By Saman Ayesha Kidwai*
For over a decade, Beijing has followed an asymmetric path to developing its space-based capabilities, targeting the US’s overwhelming dependence on space-based systems. This has much to do with the fact that the USused space primarily for military purposes. However, given China’s steady ascent to becoming a peer competitor in civilian uses of space, its interest in upsetting the status quo will be diminished. A case in point has been its opposition the EU Space Code of Conduct (EUSCOC). Although opposing the EUSCOC has so far been beneficial for China, Beijing’s increasing dependence on dual use space-based systems would mean it is likely to have greater interest in furthering rather than opposing the EUSCOC.
However, given its political trajectory, it is unlikely to simply abide by rules laid down by others. Instead, it seeks to be incorporated into the rules-making process and may just agree to terms considerably similar to those in the EUSCOC. Two Chinese satellite programmes highlight this movement from a primarily military space challenger, to a civilian applications peer competitor.
The Beidou System
The first is the Beidou GPS system. Increasing regional dependence on the Beidou system makes it impossible for adversaries to specifically target China if they target the Beidou system. It also makes China’s economy and international reach heavily dependent on protecting the Beidou system’s integrity from a range of threats including kinetic attacks, electronic warfare as well as intentional and unintentional space debris related threats.
Launched in three phases, with the most recent being in 2019, the Beidou system comprises 35 satellites (the US’s GPS system comprises 30 Navstar satellites). Scheduled to be completed by June 2020, the Beidou system’s network coverage area has expanded from regional to global. Even as it’s use is steadily increasing in the global arena, Beidou use has already surpassed Navstar based GPS within the Chinese market. Applications, devices and countries linked to Beidou have been increasing and now include weather, disaster prevention and mitigation, transport, agriculture, communications, and e-commerce. Chinese mobile device manufacturers such as Huawei, Xiaomi, and OnePlus have been delivering Beidou compatible products. Services linked to China’s Belt and Road Initiative (BRI) too operate based on Beidou. This indicates a steady increase in its international footprint, as it adds to the existing 100 million individuals, approximately 250 China-Europe freight trains as well as approximately 4 million land-based commercial vehicles and 40,000 fishing vessels that depend on Beidou.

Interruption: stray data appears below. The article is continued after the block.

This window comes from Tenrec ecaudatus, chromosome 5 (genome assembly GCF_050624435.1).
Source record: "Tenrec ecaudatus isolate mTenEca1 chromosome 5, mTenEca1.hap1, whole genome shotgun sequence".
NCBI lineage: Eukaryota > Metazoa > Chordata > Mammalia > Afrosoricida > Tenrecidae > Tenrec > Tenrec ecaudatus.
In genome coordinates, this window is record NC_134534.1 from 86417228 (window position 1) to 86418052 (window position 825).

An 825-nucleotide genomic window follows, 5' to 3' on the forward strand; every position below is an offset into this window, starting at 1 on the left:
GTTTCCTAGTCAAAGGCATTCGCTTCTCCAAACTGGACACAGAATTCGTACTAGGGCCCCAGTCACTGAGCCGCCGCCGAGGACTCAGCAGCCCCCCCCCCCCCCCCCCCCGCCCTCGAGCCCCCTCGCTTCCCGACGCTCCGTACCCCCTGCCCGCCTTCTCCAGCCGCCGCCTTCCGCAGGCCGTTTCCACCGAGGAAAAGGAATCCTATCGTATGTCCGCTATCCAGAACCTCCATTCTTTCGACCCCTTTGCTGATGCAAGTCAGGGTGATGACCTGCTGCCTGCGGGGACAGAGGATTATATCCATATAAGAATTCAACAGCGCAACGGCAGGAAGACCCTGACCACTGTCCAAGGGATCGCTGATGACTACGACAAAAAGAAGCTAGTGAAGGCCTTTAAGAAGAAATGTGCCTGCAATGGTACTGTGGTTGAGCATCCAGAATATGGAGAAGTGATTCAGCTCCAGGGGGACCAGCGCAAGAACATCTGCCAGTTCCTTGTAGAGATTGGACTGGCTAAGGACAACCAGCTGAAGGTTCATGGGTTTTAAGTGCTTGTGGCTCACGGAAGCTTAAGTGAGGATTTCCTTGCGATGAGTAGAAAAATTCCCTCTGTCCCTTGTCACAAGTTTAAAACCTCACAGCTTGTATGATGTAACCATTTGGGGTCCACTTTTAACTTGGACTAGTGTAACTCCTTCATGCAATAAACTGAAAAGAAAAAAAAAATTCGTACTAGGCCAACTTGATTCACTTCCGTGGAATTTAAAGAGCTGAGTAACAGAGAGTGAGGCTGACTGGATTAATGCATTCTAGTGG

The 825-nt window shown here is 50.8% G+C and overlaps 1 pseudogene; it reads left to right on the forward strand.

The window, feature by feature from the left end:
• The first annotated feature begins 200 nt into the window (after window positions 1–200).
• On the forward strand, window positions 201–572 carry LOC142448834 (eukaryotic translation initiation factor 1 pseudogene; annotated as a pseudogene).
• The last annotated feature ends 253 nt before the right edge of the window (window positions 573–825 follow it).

None of these take away from the military capabilities of the Beidou system, which was intentionally developed as a dual-use military system. The biggest value addition it brings is in terms of precision targeting aimed at correcting incorrectdata that foreign GPS systems would deliberately feed to Chinese weapon systems. An interview with the South China Morning Post, Ran Chengqi, the director of the China Satellite Navigation Office, stated that the accuracy provided will change from the standard 10 meters to “decimetres, to centimetres.” Giving it considerably more room to manoeuvre in geopolitically tense regions like the South China Sea where it might come into conflict with the US or its allies. Thus Beidou aims to eliminate any dependence on Navstar satellites.
The Yaogan Electro-Optical Reconnaissance Satellites
The second system China depends on is the Yaogan Electro-Optical Reconnaissance Satellites. These are a series of 33 satellites that have been launched, and most recent launch took place in 2019. These satellites have a significant civilian use function, including crop yield assessment, land surveys, scientific experiments, communication, water conservancy, disaster monitoring, relief and mitigation.
On the military capabilities front, these satellites serve a wide range of military reconnaissance functions including high resolution optical and synthetic aperture radar images as well as electronic intelligence gathering. These functions are believed to aid China’s newly developed Anti-Ship Ballistic Missiles by providing image matching for optical seekers in a heavily jammed environments where accuracy of GPS signals would be highly suspect.
China’s biggest calling card on the global stage is not its military but its economy. While its satellite programme still serves military purposes, their civilian applications have dwarfed their military imperatives. Given China’s rapid and increasing dependence on space-based systems, the calculus in Beijing will invariably change orientation from military logic to a civilian one. This is what makes China’s opposition to frameworks like the EUSCOC increasingly anachronistic.
This begs an important question: at what point will the economic imperatives of protecting space systems-based economy overtake Beijing’s military deterrence imperative? Although this might not be easy to predict, logically, the tipping point should be the juncture when China finds itself in a position of vulnerability similar to that of the US due to overwhelming dependence on space-based systems. However, given how China aspires to create rather than merely follow rules set by others, it will continue to oppose the EUSCOC until a substantial portion of Beijing’s inputs are incorporated into it. This must not viewed as opposition but merely as the initial negotiating position.
*Saman Ayesha Kidwai is a Research Intern with the China Research Programme at IPCS.